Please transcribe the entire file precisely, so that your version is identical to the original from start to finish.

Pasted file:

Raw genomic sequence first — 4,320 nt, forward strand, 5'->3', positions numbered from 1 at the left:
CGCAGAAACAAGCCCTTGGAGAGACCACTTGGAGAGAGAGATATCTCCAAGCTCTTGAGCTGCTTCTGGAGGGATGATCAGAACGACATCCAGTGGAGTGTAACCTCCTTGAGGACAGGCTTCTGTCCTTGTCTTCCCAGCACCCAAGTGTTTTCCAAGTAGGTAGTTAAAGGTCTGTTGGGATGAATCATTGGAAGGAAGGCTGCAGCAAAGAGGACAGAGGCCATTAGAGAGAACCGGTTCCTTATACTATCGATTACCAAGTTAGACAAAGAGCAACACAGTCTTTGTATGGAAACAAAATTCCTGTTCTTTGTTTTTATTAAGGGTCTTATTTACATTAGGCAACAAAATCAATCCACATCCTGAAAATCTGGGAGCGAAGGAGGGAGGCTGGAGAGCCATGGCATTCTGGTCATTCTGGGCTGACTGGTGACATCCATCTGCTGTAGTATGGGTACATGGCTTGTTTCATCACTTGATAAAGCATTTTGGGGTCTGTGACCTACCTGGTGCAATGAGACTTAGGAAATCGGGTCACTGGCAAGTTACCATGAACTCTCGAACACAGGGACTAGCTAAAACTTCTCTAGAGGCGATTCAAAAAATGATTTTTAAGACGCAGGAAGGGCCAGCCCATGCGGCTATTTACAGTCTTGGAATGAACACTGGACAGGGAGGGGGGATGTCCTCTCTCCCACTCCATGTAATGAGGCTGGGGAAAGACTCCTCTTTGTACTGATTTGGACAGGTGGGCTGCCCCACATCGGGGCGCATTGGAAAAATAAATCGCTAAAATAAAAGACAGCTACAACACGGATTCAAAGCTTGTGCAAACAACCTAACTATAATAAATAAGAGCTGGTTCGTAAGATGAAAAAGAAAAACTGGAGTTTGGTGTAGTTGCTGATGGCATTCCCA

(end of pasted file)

Raw genomic sequence first — 4,320 nt, forward strand, 5'->3', positions numbered from 1 at the left:
CGCAGAAACAAGCCCTTGGAGAGACCACTTGGAGAGAGAGATATCTCCAAGCTCTTGAGCTGCTTCTGGAGGGATGATCAGAACGACATCCAGTGGAGTGTAACCTCCTTGAGGACAGGCTTCTGTCCTTGTCTTCCCAGCACCCAAGTGTTTTCCAAGTAGGTAGTTAAAGGTCTGTTGGGATGAATCATTGGAAGGAAGGCTGCAGCAAAGAGGACAGAGGCCATTAGAGAGAACCGGTTCCTTATACTATCGATTACCAAGTTAGACAAAGAGCAACACAGTCTTTGTATGGAAACAAAATTCCTGTTCTTTGTTTTTATTAAGGGTCTTATTTACATTAGGCAACAAAATCAATCCACATCCTGAAAATCTGGGAGCGAAGGAGGGAGGCTGGAGAGCCATGGCATTCTGGTCATTCTGGGCTGACTGGTGACATCCATCTGCTGTAGTATGGGTACATGGCTTGTTTCATCACTTGATAAAGCATTTTGGGGTCTGTGACCTACCTGGTGCAATGAGACTTAGGAAATCGGGTCACTGGCAAGTTACCATGAACTCTCGAACACAGGGACTAGCTAAAACTTCTCTAGAGGCGATTCAAAAAATGATTTTTAAGACGCAGGAAGGGCCAGCCCATGCGGCTATTTACAGTCTTGGAATGAACACTGGACAGGGAGGGGGGATGTCCTCTCTCCCACTCCATGTAATGAGGCTGGGGAAAGACTCCTCTTTGTACTGATTTGGACAGGTGGGCTGCCCCACATCGGGGCGCATTGGAAAAATAAATCGCTAAAATAAAAGACAGCTACAACACGGATTCAAAGCTTGTGCAAACAACCTAACTATAATAAATAAGAGCTGGTTCGTAAGATGAAAAAGAAAAACTGGAGTTTGGTGTAGTTGCTGATGGCATTCCCA